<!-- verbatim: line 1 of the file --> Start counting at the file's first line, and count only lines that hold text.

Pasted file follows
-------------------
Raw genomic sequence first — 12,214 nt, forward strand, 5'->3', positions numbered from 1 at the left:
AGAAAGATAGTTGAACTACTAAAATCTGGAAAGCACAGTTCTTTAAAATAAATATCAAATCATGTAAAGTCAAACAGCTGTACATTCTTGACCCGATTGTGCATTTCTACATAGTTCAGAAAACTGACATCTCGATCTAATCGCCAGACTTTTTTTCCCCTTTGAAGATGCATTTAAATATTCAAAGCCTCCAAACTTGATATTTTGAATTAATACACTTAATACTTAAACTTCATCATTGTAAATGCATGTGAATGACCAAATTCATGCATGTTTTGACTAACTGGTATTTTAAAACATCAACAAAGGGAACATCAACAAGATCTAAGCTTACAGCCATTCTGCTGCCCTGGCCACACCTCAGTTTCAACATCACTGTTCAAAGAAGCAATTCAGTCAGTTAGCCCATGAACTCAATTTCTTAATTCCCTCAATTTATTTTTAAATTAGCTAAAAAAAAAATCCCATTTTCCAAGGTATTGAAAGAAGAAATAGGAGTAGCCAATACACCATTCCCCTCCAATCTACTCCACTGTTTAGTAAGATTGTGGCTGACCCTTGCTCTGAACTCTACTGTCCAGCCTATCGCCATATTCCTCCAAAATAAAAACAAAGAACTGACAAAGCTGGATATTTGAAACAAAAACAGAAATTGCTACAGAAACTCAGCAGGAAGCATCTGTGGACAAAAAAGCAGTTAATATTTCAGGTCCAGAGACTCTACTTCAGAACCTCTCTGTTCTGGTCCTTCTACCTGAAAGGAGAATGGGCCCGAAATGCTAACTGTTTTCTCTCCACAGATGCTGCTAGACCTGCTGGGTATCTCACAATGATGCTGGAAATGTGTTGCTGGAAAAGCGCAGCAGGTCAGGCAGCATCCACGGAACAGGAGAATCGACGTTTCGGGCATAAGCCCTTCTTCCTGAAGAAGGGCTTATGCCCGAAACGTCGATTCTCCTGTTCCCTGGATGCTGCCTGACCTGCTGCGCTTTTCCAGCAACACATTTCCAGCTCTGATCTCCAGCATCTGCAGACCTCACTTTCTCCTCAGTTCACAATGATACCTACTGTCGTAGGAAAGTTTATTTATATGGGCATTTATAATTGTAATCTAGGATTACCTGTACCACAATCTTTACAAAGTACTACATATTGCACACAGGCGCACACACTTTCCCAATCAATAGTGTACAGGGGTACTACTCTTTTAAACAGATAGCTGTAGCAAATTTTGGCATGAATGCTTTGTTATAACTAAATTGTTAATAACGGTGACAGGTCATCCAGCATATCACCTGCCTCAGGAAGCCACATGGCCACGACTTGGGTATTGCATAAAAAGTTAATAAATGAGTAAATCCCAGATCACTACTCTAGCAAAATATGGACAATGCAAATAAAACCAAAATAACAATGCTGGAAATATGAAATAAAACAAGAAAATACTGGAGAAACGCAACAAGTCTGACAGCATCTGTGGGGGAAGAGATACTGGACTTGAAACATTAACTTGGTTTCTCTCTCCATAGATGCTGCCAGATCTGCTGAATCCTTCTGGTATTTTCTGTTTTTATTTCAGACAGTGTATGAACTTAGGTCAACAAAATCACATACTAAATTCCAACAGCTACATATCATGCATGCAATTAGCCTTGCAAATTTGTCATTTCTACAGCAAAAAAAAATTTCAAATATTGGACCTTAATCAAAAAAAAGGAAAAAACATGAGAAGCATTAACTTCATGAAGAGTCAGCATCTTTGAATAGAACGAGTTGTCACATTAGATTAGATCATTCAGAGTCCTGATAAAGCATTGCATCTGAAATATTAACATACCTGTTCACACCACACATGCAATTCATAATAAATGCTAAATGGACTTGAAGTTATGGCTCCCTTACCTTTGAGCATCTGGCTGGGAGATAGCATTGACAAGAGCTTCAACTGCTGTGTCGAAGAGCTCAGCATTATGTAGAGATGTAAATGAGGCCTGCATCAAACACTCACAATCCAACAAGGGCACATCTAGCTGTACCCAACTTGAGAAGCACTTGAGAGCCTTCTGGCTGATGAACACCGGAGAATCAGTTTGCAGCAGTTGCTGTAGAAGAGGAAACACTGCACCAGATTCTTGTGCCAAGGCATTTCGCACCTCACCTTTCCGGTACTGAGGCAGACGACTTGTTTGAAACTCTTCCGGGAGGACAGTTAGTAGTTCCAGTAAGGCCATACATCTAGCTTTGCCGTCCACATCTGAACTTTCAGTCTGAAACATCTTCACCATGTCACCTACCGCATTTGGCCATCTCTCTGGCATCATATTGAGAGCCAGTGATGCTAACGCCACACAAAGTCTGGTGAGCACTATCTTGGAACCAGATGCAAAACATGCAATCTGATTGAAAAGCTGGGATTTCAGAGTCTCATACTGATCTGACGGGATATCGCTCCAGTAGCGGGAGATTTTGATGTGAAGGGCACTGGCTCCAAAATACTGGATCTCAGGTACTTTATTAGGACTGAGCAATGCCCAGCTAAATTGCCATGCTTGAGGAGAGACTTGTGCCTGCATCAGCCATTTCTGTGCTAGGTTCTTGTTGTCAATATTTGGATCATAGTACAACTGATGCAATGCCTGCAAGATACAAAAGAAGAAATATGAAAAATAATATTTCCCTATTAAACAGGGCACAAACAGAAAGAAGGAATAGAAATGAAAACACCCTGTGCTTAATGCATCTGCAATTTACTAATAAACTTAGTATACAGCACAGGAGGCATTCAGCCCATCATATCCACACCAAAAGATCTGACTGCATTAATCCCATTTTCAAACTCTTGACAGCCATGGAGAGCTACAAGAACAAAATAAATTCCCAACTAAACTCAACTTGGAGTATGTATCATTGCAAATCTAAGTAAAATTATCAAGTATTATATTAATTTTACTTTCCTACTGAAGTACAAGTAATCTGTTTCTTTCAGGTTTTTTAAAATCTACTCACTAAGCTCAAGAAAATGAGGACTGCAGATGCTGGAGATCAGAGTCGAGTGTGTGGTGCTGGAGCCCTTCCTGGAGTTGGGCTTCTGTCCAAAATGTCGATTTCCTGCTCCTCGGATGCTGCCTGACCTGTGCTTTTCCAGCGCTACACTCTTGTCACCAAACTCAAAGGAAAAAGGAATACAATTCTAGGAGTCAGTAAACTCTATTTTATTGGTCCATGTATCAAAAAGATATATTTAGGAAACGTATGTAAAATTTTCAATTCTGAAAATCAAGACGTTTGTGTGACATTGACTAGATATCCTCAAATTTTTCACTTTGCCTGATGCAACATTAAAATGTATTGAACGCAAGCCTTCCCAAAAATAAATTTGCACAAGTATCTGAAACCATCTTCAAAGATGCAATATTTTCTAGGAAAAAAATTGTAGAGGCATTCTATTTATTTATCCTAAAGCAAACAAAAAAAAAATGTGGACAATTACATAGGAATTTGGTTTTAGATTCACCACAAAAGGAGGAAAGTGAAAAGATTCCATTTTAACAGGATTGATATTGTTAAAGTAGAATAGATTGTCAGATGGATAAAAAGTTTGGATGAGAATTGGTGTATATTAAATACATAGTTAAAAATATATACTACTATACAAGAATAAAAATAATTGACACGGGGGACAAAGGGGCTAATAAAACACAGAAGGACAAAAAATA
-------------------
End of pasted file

Raw genomic sequence first — 12,214 nt, forward strand, 5'->3', positions numbered from 1 at the left: